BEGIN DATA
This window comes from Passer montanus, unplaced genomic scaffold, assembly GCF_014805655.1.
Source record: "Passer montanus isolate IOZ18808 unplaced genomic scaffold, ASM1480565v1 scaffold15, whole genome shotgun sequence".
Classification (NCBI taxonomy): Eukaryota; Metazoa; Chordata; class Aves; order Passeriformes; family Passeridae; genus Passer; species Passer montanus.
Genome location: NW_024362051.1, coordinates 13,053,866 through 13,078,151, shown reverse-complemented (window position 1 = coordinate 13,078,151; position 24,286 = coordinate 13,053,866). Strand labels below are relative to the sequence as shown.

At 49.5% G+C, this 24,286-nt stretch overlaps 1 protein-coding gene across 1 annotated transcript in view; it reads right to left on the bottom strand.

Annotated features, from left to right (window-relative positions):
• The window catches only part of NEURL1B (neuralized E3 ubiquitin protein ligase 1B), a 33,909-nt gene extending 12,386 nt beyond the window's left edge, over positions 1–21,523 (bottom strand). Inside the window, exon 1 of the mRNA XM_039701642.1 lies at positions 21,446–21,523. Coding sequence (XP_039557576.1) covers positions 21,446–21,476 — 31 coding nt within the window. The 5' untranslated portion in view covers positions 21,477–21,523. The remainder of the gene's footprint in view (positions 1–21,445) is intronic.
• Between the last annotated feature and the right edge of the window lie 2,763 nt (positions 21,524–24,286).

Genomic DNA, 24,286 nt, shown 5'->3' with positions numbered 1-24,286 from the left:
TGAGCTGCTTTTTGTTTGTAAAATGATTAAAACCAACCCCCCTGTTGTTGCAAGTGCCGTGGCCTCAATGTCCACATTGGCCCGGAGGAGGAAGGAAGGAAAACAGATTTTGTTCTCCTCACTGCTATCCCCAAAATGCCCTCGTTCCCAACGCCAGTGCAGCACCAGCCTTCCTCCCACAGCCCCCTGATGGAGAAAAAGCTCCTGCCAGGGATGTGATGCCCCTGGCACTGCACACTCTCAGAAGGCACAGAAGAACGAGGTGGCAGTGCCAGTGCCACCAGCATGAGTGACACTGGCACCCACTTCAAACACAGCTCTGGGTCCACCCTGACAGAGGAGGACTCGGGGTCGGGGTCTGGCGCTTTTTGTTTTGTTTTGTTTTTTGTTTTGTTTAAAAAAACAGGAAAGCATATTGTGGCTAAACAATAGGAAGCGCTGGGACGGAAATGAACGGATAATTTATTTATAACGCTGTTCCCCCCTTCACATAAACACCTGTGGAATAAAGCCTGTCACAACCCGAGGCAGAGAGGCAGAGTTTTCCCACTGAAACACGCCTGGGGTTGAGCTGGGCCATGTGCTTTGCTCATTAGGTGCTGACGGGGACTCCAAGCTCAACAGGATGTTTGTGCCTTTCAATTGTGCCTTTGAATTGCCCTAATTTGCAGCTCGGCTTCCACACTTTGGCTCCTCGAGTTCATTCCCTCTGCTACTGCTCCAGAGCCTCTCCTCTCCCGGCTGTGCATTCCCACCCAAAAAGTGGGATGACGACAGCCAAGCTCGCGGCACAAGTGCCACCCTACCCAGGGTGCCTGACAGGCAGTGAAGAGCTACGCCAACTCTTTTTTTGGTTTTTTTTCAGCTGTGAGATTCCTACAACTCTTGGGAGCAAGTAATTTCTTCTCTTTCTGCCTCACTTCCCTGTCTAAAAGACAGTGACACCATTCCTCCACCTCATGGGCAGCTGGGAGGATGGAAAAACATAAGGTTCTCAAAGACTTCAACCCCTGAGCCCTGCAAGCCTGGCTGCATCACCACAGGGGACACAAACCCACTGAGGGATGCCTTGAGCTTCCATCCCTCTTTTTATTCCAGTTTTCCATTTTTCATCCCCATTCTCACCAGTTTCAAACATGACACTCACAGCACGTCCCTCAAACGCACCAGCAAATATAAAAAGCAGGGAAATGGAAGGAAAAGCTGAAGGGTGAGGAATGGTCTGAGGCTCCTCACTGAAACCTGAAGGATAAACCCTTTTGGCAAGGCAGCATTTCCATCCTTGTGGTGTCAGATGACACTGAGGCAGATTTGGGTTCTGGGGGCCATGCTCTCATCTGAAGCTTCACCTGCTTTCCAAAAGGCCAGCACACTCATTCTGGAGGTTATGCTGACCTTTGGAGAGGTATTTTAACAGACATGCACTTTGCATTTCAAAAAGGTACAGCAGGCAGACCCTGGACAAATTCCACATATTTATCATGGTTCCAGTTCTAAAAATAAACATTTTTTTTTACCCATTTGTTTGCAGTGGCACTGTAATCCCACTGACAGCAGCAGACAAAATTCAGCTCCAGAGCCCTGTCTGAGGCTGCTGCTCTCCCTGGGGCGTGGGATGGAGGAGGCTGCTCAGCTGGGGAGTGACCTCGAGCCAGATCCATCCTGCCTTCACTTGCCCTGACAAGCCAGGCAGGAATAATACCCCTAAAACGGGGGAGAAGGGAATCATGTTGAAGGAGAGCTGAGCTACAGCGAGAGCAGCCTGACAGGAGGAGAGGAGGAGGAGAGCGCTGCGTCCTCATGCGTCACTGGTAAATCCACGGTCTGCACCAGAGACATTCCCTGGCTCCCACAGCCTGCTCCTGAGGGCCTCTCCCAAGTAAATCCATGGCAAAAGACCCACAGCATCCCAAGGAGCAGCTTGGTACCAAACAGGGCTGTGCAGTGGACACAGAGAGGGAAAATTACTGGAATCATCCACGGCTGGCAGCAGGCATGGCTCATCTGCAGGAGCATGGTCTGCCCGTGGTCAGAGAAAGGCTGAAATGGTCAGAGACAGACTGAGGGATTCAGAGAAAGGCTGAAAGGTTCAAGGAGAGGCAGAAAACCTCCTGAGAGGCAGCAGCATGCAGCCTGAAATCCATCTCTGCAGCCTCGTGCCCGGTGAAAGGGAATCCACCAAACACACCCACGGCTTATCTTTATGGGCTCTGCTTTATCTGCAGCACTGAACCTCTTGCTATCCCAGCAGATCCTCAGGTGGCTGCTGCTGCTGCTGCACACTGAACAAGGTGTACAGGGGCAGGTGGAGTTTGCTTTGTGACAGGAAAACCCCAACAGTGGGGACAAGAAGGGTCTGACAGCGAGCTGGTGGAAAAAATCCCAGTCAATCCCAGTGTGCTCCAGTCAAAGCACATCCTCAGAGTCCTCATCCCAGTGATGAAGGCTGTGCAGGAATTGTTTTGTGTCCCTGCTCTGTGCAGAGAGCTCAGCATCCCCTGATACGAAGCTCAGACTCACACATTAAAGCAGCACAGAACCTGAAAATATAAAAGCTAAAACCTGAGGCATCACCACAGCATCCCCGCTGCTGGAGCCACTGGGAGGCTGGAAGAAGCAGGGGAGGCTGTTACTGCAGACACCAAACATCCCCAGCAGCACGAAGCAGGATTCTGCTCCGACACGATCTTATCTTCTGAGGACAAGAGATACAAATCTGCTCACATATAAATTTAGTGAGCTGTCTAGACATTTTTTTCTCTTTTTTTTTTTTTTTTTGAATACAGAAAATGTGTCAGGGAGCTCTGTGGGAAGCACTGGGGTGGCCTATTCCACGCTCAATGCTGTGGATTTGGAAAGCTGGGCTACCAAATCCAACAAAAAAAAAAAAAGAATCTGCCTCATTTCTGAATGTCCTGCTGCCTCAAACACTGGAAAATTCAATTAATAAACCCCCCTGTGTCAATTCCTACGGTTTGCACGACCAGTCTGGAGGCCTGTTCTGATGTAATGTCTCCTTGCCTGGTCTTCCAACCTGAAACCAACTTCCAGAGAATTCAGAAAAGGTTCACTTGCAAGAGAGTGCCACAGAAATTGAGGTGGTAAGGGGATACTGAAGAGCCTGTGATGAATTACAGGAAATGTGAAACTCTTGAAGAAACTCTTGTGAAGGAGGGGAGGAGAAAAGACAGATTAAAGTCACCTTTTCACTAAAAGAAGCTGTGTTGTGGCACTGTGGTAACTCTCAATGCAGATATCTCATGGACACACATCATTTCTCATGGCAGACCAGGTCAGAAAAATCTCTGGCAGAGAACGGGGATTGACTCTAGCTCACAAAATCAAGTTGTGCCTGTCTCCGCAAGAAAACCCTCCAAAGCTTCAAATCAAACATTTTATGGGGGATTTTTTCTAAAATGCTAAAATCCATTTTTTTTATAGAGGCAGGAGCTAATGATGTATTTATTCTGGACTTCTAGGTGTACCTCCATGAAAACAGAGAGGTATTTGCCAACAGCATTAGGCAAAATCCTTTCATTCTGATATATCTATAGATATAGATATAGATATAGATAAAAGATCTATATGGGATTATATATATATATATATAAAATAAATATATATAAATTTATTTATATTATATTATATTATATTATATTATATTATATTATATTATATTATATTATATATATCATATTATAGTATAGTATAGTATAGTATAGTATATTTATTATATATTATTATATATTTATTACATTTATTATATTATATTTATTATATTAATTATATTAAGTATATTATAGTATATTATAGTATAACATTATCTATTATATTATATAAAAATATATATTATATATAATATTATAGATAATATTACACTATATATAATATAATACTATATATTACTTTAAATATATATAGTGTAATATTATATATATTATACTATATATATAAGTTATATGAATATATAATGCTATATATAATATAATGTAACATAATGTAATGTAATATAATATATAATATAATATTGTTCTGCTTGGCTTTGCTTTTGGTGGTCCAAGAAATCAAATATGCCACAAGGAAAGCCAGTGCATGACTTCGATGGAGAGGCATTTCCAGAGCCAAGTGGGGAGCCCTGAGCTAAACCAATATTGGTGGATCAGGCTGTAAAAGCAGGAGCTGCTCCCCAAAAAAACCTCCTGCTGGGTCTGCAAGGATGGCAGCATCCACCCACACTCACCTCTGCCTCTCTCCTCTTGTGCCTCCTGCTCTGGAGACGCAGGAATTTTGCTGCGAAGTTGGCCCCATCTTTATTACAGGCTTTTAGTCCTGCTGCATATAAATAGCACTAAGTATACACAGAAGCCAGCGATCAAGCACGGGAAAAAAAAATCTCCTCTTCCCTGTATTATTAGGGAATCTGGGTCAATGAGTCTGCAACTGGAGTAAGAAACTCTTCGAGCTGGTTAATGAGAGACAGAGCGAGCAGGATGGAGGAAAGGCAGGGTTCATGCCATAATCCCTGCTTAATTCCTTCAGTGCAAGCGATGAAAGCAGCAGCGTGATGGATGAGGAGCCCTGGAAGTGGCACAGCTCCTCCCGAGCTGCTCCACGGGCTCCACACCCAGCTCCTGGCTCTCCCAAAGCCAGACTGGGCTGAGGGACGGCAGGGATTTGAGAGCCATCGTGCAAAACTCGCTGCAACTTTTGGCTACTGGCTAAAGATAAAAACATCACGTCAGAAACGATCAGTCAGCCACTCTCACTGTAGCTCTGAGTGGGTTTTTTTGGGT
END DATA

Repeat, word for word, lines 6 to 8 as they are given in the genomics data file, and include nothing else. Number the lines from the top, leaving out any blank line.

Annotated features, from left to right (window-relative positions):
• The window catches only part of NEURL1B (neuralized E3 ubiquitin protein ligase 1B), a 33,909-nt gene extending 12,386 nt beyond the window's left edge, over positions 1–21,523 (bottom strand). Inside the window, exon 1 of the mRNA XM_039701642.1 lies at positions 21,446–21,523. Coding sequence (XP_039557576.1) covers positions 21,446–21,476 — 31 coding nt within the window. The 5' untranslated portion in view covers positions 21,477–21,523. The remainder of the gene's footprint in view (positions 1–21,445) is intronic.
• Between the last annotated feature and the right edge of the window lie 2,763 nt (positions 21,524–24,286).